Mansion House tube station
Template:Use dmy dates Template:Use British English Template:Infobox London station Mansion House is a London Underground station on Queen Victoria Street in the City of London, near Mansion House (although Bank station is actually closer). It is a sub-surface station served by trains on the Circle and District Lines. It is between Blackfriars and Cannon Street stations. The station is located at the junction of Queen Victoria Street and Cannon Street and is in Travelcard Zone 1. This station is within walking distance of Cannon Street tube station.
The station has three platforms. One westbound platform, no. 1, and one eastbound platform, no. 3, are shared by both District and Circle lines. The third platform, no. 2, is for trains that arrive from the west and terminate at Mansion House station. However, platform 2 is rarely used now as many services which terminate in the City now do at Tower Hill.
The station was opened on 3 July 1871 by the Metropolitan District Railway (MDR, now the District Line) when the company extended the line from Blackfriars. The station became the new eastern terminus of the MDR.
The MDR connected to the Metropolitan Railway (MR, later the Metropolitan Line) at South Kensington and, although the two companies were rivals, each company operated its trains over the other's tracks in a joint service known as the "Inner Circle".
On 1 February 1872, the MDR opened a northbound branch from its station at Earl's Court to connect to the West London Extension Joint Railway (WLEJR, now the West London Line) which it connected to at Addison Road (now Kensington (Olympia)). From that date the "Outer Circle" service began running over the MDR's tracks. The service was run by the North London Railway (NLR) from its terminus at Broad Street (now demolished) in the City of London via the North London Line to Willesden Junction, then the West London Line to Addison Road and the MDR to Mansion House.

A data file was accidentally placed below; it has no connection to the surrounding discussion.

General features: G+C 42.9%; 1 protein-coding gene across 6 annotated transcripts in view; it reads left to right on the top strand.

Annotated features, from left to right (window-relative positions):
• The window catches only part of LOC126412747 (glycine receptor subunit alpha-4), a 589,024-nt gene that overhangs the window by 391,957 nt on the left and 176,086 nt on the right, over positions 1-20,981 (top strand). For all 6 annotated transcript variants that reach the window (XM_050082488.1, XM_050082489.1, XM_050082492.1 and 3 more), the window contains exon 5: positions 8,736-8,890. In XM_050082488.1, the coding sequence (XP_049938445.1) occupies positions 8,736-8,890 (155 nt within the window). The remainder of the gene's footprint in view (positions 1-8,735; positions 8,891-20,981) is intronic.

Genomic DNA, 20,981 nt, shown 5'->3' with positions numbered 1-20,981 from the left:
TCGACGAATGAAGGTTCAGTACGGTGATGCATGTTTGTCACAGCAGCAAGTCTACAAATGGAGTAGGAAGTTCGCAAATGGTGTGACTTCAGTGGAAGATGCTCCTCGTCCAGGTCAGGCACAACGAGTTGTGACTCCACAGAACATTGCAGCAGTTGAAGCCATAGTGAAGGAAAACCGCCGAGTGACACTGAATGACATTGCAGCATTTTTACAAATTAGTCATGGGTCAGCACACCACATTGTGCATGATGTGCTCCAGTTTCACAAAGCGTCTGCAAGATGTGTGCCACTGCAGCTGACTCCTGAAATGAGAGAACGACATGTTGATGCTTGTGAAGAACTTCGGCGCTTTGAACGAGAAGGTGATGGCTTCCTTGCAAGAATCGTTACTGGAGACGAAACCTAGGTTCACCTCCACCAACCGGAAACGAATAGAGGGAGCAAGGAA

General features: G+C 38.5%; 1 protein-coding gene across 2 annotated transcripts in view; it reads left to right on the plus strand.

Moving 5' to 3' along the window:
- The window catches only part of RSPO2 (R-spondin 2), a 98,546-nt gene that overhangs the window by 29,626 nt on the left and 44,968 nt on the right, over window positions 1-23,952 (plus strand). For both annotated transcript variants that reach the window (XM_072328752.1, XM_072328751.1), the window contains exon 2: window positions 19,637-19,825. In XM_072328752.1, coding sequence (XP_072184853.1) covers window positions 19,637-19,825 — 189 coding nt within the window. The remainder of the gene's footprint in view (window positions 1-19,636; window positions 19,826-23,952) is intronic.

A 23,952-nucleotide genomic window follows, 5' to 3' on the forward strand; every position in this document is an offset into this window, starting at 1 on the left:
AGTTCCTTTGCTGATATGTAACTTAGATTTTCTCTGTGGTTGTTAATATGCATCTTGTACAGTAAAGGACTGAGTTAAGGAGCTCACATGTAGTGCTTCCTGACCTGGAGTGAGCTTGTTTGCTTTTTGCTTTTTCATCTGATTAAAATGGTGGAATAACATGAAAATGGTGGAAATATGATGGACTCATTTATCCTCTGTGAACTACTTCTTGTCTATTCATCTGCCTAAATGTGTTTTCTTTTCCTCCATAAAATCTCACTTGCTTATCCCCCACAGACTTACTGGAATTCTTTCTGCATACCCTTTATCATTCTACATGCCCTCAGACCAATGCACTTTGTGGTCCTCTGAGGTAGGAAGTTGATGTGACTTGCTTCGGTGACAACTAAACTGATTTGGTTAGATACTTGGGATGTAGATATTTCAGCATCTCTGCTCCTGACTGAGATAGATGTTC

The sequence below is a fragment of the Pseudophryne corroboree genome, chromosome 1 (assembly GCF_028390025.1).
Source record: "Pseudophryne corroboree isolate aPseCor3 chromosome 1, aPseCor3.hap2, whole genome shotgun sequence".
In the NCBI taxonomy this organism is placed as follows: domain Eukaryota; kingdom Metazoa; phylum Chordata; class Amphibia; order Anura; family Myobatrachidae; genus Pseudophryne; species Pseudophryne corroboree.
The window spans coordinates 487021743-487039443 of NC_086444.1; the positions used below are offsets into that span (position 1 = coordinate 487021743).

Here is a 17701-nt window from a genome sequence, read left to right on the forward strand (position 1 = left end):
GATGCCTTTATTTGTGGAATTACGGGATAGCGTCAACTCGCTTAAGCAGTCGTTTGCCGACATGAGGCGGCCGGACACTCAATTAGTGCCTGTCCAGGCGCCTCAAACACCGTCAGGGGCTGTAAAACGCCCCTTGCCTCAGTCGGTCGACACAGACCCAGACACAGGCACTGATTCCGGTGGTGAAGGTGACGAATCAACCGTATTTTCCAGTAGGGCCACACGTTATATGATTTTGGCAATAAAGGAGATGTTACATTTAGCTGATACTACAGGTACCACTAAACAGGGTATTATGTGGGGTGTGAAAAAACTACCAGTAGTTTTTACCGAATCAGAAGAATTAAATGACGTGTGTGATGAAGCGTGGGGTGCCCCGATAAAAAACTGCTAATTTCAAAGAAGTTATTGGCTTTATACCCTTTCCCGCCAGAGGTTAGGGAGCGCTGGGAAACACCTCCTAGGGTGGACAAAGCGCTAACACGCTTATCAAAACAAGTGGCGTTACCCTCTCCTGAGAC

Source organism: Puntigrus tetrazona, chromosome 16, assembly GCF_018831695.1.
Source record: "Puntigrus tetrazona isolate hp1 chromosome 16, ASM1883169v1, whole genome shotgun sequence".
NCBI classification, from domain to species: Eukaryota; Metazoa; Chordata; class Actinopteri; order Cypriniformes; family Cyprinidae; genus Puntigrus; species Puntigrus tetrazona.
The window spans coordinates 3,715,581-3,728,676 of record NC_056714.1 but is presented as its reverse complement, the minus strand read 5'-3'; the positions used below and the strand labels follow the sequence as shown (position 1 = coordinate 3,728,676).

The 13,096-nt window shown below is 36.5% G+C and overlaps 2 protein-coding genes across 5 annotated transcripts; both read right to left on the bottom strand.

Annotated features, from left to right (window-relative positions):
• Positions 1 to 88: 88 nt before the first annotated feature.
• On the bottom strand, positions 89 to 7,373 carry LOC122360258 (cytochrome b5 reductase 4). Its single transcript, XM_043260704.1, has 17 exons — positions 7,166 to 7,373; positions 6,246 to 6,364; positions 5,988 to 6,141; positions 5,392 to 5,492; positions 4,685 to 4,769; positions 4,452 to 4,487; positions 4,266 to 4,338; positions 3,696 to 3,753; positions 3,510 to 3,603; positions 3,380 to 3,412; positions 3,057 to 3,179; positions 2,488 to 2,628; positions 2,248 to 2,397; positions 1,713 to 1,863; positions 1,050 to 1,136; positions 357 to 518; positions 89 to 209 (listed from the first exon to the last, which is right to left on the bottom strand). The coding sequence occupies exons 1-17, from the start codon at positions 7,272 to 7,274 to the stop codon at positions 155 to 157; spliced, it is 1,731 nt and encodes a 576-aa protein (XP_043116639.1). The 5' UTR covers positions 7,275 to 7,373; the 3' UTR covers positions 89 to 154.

From 1 August 1872, the "Middle Circle" service also began operations through Westminster running from Moorgate along the MR's tracks on the north side of the Inner Circle to Paddington then over the Hammersmith & City Railway (H&CR) track to Latimer Road then, via a now demolished link, to the West London Line to Addison Road and the MDR to Mansion House. The service was operated jointly by the H&CR and the MDR.
From 1 March 1883, the District operated a service between Mansion House and Windsor, using GWR tracks from a junction installed just east of Ealing Broadway, but it was unremunerative and ceased on 30 September 1885.
On 10 October 1884, the MDR and the MR jointly opened the line eastwards to Mark Lane station (now closed), thereby completing the Inner Circle.
On 30 June 1900, the Middle Circle service was withdrawn between Earl's Court and Mansion House. On 31 December 1908 the Outer Circle service was also withdrawn.
In the 1920s the station entrance was rebuilt to a design by Charles Holden. It featured a tall glazed screen with Underground roundel similar to his station designs for the extension to Morden of the City & South London Railway (now the Northern Line) opened between 1924 and 1926.
In 1949, the Metropolitan Line operated Inner Circle route was given its own identity on the tube map as the Circle Line.
On 29 October 1989 the station was closed for the construction of a new entrance and renovation. It reopened on 11 February 1991.
In 1897 the MDR obtained parliamentary permission to construct a deep-level tube railway running between Gloucester Road and Mansion House beneath the sub-surface line. The new line was to be an express route using electric trains to relieve congestion on the sub-surface tracks. Mansion House was to be the terminus of the express route with platforms Template:Convert below the sub-surface platforms. No immediate work was carried out on the deep-level line, and the subsequent take over of the MDR by the Underground Electric Railways Company of London (UERL) and the resignalling and electrification of the MDR's routes between 1903 and 1905 meant that congestion was relieved without needing to construct the deep-level line. The plan was dropped in 1908.
London bus routes 11, 15, 17, 23, 26, 76, 100, 172, 388, 521 and night routes N11, N15, N21, N26, N47, N76, N550 and N551.
- London's Transport Museum Photographic Archive